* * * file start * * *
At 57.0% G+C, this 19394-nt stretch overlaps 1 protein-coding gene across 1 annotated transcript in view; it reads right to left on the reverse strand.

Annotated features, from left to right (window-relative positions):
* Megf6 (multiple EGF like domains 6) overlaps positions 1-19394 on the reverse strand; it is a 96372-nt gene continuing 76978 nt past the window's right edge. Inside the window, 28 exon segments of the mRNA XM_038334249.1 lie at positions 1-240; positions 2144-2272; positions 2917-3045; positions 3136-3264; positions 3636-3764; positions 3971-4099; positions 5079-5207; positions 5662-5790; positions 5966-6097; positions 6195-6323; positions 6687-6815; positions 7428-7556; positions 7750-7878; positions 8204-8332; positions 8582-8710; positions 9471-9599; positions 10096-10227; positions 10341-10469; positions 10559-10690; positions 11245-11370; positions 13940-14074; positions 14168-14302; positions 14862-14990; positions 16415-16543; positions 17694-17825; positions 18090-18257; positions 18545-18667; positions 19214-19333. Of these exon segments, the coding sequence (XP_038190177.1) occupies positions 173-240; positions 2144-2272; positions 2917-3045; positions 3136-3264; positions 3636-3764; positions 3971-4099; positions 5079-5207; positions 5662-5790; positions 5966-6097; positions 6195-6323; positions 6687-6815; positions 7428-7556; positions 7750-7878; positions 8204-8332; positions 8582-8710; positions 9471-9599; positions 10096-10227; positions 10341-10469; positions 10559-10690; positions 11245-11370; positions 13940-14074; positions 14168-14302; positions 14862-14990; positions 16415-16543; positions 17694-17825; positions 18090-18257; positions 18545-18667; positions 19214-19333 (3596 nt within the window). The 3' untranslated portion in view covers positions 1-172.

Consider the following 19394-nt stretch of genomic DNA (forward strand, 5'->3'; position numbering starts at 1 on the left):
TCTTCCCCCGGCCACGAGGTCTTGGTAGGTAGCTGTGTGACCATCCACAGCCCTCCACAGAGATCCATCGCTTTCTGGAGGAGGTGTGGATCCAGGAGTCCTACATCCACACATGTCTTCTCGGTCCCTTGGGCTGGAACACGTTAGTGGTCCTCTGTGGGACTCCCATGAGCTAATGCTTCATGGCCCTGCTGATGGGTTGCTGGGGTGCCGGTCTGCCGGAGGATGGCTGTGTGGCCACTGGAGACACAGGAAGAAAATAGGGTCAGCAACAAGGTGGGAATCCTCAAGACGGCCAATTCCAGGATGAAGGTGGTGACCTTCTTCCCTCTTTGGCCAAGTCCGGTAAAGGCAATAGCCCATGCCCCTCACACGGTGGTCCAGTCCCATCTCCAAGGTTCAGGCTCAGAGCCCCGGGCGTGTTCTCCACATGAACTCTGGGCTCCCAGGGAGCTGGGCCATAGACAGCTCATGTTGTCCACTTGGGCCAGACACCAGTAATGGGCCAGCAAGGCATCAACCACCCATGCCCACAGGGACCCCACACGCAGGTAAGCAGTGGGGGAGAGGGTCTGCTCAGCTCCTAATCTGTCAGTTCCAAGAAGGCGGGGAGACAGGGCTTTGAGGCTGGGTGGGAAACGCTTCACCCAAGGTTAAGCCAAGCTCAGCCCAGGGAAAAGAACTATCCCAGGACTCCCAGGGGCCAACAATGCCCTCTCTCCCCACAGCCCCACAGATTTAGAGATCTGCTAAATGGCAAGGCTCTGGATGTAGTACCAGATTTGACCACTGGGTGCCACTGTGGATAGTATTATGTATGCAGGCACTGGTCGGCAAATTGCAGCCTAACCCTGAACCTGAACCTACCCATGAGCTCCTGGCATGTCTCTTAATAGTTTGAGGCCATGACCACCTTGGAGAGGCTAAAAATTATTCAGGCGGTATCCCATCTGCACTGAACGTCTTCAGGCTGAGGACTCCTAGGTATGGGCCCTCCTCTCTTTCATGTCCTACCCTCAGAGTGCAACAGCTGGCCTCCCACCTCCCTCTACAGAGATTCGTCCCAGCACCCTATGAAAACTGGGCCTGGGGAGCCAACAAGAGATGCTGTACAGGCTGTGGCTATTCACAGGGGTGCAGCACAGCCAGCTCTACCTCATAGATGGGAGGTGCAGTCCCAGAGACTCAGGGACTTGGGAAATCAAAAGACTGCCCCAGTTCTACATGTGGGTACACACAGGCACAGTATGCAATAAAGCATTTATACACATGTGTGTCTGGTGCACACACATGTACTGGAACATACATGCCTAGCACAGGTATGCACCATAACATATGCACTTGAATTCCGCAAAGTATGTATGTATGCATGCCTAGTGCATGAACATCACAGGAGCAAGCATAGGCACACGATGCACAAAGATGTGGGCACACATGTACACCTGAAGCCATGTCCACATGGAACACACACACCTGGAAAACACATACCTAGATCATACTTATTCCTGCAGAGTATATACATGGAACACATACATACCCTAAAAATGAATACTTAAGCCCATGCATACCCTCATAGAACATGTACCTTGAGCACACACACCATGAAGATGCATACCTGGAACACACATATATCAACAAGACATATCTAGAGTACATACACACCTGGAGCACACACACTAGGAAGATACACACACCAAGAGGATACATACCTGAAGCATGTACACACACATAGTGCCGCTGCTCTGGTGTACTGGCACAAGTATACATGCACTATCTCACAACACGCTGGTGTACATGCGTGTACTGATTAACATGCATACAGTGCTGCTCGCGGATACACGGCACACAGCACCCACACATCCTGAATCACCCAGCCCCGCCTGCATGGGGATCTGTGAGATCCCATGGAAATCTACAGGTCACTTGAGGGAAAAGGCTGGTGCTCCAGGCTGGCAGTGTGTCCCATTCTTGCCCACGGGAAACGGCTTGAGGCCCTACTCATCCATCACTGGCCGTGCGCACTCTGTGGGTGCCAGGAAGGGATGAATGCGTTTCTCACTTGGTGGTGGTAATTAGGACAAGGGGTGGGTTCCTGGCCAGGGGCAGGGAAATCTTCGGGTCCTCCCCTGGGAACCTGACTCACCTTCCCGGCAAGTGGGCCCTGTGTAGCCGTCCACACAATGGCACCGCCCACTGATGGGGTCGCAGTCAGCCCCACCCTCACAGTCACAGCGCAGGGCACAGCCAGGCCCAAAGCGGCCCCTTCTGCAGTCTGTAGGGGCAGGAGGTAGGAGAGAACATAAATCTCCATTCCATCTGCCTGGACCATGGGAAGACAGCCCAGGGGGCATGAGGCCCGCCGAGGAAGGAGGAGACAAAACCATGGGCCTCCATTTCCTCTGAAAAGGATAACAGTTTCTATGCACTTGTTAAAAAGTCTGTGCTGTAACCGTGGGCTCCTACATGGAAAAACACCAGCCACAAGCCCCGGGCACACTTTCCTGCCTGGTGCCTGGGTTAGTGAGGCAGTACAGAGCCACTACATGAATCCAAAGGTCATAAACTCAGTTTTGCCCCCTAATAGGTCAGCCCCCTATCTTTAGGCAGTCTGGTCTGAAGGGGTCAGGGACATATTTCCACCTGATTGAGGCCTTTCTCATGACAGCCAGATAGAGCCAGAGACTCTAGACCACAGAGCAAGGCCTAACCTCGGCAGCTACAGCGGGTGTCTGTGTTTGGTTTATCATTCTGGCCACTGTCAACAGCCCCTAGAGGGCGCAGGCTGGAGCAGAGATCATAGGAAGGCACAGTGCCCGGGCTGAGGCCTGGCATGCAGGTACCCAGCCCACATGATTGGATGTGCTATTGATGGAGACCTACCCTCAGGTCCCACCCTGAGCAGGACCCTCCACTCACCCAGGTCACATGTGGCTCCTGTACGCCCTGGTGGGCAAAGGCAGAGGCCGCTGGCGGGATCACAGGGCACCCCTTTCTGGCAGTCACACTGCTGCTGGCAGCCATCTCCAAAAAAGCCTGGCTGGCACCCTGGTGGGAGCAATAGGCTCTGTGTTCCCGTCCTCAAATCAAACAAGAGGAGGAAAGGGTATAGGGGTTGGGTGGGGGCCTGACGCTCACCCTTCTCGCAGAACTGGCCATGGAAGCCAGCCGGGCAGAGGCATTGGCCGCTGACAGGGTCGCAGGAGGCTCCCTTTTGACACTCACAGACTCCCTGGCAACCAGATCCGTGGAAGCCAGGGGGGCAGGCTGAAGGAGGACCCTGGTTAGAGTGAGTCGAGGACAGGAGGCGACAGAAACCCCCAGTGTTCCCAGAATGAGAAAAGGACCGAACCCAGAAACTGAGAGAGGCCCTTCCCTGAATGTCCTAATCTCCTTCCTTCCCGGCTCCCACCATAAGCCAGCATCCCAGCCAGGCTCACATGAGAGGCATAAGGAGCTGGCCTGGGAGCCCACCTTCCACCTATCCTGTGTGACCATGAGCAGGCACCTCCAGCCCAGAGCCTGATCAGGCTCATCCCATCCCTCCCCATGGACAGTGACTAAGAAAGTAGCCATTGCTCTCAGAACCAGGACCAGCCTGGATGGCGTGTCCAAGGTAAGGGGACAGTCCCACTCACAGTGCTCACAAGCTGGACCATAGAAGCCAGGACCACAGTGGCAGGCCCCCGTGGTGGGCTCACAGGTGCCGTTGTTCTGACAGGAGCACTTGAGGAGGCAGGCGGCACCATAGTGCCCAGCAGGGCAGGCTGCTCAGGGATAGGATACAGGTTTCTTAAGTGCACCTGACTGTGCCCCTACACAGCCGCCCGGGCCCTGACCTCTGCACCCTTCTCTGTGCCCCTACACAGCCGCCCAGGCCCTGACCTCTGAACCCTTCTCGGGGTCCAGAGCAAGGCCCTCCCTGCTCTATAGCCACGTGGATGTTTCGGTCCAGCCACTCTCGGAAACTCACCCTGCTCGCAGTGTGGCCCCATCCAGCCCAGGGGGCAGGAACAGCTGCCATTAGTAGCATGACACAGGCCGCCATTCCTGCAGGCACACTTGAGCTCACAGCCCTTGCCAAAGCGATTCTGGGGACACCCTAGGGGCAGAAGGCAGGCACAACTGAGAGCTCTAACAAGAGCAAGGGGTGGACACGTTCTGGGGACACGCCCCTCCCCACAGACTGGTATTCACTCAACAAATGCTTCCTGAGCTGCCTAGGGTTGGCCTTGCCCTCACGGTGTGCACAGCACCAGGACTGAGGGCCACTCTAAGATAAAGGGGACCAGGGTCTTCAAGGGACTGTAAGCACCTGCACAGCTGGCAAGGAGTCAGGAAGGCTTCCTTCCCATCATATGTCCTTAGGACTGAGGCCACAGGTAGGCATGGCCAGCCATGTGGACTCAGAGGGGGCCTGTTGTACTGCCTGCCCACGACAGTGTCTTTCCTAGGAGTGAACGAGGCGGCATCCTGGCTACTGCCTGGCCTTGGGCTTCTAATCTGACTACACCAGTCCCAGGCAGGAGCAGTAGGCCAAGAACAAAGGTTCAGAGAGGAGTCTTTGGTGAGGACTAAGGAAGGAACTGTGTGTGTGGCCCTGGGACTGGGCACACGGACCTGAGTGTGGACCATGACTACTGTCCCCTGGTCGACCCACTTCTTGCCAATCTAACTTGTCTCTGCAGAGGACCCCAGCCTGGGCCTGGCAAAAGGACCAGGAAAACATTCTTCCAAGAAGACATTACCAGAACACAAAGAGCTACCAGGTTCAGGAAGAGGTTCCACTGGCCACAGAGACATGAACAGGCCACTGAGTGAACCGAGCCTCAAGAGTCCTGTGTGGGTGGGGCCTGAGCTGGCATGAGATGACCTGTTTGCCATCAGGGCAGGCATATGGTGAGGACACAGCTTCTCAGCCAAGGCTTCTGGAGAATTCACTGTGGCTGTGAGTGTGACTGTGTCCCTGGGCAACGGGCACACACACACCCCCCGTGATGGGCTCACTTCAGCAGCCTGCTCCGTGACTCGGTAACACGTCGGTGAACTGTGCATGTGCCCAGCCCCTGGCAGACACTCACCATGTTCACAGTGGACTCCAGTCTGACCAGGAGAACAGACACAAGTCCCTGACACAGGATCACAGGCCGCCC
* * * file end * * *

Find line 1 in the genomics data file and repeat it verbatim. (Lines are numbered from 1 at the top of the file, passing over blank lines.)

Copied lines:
At 57.0% G+C, this 19394-nt stretch overlaps 1 protein-coding gene across 1 annotated transcript in view; it reads right to left on the reverse strand.